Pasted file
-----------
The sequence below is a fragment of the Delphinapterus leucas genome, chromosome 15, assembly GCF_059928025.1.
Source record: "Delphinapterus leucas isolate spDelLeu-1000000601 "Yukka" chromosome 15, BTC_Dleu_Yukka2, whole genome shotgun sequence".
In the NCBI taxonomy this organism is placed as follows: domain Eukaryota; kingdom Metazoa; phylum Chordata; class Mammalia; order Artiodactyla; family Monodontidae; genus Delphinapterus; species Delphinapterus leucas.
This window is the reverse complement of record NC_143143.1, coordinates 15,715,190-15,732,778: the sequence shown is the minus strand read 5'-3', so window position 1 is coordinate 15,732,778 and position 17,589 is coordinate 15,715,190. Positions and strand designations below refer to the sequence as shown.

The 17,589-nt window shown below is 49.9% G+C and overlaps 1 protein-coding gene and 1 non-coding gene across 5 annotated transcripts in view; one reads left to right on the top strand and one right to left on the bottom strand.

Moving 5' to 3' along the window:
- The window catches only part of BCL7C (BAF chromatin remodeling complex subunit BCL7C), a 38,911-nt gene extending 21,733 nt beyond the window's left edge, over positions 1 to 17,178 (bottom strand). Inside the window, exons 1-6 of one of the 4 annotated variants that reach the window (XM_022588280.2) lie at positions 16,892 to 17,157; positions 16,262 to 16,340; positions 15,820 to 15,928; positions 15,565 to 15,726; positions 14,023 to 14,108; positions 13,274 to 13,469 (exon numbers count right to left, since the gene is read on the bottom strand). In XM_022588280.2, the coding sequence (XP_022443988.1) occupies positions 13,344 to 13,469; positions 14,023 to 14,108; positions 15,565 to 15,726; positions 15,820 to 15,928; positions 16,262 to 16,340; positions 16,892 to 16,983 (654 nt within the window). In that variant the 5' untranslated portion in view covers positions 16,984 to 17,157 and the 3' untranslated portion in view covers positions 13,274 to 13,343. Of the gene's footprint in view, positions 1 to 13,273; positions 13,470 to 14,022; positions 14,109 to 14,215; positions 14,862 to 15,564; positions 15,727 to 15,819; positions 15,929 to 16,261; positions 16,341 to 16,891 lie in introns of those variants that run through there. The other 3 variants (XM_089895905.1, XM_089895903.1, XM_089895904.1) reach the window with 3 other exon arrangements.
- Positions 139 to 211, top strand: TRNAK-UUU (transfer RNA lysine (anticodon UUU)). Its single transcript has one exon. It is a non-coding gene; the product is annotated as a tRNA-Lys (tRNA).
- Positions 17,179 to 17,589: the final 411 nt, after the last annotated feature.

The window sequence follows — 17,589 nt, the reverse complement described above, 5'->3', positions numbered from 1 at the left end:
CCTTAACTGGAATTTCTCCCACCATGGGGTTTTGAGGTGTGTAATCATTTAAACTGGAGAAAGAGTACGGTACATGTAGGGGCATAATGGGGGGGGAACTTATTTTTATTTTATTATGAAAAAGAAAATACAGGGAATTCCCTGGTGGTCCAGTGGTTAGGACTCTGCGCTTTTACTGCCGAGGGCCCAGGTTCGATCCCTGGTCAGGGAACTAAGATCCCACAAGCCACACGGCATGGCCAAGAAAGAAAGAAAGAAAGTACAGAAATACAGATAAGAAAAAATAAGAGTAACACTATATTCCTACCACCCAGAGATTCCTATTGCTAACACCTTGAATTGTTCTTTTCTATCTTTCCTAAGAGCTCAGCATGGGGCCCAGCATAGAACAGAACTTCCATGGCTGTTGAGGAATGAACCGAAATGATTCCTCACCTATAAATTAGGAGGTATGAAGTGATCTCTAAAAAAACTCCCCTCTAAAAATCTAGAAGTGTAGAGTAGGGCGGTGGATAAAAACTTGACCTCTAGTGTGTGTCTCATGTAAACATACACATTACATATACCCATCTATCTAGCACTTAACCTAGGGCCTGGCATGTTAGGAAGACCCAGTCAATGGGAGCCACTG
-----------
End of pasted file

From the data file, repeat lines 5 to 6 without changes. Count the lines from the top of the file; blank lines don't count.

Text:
The 17,589-nt window shown below is 49.9% G+C and overlaps 1 protein-coding gene and 1 non-coding gene across 5 annotated transcripts in view; one reads left to right on the top strand and one right to left on the bottom strand.

Moving 5' to 3' along the window: